A recent study by the Centre for Research into Energy Demand Solutions (CREDS) suggests that, if the UK implemented measures to reduce its energy use, it could more than halve its energy demand by 2050. This would also significantly cut material consumption (including critical raw materials) as it would reduce the need for technologies and infrastructure. This strategy would tackle a significant chunk of the problem.
As Green Alliance highlights, even with demand reduction measures the UK could still use up to three times its fair share of reserves of some critical raw materials by 2050. For the energy infrastructure that we simply cannot avoid, circular economy approaches are needed to keep renewable energy technologies (and critical raw materials) in use for as long as possible. This could include activities such as designing them to be more durable and more easily repaired and remanufactured, and to recapture the valuable materials they contain so they can be circled back into the economy, reducing demand for virgin materials.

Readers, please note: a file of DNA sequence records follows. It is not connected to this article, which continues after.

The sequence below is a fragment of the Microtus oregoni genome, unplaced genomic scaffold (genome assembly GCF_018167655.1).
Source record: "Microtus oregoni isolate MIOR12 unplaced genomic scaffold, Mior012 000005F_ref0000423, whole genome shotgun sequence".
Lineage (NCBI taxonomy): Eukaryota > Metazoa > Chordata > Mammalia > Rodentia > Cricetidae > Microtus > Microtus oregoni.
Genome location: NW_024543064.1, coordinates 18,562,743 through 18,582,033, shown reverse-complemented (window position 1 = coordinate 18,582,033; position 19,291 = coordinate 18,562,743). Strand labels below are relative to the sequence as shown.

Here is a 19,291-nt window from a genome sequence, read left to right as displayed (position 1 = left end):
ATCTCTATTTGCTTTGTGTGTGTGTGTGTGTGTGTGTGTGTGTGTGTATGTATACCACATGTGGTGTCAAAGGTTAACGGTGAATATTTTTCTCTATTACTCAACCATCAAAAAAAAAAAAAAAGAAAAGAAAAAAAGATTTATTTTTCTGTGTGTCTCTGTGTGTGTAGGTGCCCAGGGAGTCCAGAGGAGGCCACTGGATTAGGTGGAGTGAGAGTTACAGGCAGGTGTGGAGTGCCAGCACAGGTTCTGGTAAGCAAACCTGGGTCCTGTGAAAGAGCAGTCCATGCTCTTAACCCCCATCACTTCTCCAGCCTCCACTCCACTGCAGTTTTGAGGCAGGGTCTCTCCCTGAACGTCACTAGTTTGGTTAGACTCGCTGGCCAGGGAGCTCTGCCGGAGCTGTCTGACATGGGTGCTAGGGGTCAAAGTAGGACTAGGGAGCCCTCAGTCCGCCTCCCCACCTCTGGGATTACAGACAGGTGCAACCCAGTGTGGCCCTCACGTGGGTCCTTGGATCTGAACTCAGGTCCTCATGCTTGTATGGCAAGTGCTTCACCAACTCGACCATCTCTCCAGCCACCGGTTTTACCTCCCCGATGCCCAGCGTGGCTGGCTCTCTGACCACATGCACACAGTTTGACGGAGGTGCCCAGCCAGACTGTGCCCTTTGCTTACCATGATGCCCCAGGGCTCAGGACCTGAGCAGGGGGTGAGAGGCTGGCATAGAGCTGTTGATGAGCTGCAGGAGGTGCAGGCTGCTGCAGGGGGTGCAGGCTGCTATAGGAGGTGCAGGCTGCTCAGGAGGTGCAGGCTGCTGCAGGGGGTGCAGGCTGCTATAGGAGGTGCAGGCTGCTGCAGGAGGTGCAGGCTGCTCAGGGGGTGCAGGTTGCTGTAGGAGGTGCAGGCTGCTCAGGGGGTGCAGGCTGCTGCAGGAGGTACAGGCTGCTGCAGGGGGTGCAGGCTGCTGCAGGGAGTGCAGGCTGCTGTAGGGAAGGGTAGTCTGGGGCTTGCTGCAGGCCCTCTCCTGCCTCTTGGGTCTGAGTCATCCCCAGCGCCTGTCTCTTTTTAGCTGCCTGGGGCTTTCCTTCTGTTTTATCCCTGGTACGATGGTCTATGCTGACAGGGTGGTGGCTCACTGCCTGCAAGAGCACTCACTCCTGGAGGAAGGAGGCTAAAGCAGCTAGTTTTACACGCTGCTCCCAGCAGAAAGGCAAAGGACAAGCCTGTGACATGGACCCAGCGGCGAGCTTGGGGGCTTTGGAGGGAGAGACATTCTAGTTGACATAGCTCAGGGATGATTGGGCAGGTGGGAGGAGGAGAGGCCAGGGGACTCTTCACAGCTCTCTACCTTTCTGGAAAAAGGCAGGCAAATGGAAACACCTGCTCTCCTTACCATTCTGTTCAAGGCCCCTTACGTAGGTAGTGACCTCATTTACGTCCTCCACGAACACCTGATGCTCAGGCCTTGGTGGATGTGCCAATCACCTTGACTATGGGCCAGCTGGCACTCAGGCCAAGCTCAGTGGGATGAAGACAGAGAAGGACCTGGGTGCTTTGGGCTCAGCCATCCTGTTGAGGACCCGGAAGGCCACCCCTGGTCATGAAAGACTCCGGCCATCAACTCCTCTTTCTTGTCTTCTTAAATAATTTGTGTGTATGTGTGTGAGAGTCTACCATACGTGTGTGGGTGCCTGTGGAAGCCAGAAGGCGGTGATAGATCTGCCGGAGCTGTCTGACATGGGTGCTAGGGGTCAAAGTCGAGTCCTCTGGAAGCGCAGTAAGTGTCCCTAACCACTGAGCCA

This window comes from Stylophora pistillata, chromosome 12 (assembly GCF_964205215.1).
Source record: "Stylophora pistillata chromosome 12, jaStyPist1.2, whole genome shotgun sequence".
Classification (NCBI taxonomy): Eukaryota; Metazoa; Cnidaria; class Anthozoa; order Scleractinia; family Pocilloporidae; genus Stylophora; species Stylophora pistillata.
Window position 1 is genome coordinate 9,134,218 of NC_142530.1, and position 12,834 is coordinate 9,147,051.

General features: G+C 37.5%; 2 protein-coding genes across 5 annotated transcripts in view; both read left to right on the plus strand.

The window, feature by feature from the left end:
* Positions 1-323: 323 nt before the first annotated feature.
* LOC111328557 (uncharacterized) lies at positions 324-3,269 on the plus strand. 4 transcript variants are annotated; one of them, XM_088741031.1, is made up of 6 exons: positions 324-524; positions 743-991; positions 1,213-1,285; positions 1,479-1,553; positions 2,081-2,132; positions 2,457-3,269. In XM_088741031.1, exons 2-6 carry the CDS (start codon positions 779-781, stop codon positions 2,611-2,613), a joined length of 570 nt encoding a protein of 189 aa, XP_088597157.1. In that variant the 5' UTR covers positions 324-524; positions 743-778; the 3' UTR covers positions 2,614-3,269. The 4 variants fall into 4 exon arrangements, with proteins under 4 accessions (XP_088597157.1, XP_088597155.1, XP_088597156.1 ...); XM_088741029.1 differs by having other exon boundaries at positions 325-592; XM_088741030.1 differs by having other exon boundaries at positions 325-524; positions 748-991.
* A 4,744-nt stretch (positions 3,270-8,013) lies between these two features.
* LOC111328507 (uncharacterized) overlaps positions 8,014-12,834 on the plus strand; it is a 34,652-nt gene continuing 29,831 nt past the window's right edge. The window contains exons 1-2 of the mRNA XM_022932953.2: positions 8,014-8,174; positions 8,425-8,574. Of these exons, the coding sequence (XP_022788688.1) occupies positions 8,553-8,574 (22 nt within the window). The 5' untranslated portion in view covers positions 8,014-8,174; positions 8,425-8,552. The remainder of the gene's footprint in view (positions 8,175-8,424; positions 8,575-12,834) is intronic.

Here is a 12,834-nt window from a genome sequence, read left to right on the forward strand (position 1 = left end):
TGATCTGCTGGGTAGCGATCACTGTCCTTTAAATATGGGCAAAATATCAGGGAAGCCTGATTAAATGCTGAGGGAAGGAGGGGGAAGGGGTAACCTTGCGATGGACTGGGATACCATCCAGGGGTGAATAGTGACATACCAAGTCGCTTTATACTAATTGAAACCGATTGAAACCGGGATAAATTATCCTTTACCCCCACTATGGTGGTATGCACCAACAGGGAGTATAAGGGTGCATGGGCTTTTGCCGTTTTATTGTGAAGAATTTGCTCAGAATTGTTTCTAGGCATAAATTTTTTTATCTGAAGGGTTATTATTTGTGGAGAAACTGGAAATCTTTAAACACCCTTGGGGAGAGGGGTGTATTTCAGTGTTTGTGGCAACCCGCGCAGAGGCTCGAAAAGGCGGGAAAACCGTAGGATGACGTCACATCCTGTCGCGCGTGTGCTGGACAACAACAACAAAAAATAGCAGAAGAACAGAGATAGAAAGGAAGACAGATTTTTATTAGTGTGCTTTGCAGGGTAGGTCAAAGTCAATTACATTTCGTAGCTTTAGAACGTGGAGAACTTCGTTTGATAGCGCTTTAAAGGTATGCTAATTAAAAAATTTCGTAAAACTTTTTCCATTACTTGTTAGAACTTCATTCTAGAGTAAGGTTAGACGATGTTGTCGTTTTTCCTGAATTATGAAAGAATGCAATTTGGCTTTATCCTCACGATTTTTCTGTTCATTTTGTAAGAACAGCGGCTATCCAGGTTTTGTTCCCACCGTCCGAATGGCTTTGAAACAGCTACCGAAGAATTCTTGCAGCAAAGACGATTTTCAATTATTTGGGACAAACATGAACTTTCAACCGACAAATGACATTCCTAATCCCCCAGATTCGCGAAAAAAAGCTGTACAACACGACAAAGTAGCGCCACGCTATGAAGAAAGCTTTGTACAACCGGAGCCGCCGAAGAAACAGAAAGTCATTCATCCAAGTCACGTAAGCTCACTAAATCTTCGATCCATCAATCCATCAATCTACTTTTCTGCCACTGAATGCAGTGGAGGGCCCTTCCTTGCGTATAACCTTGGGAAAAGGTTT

Net zero strategy has to prioritise a just transition
Simultaneously, we need to mitigate adverse economic and social impacts on those countries that produce the virgin critical raw materials we rely on.
The idea of a ‘just transition’ has gained significant traction in international and national debates, particularly around climate action and energy systems, but this concept also needs to extend to the circular economy. The politics around the transition from a linear to a circular economy has a number of similarities with that of the low carbon transition.
In the context of critical raw materials and impacts of mining on low income countries and communities, existing inequities need rectifying at an international level, and emerging conflicts between countries should be mitigated through enhanced collaboration and support mechanisms.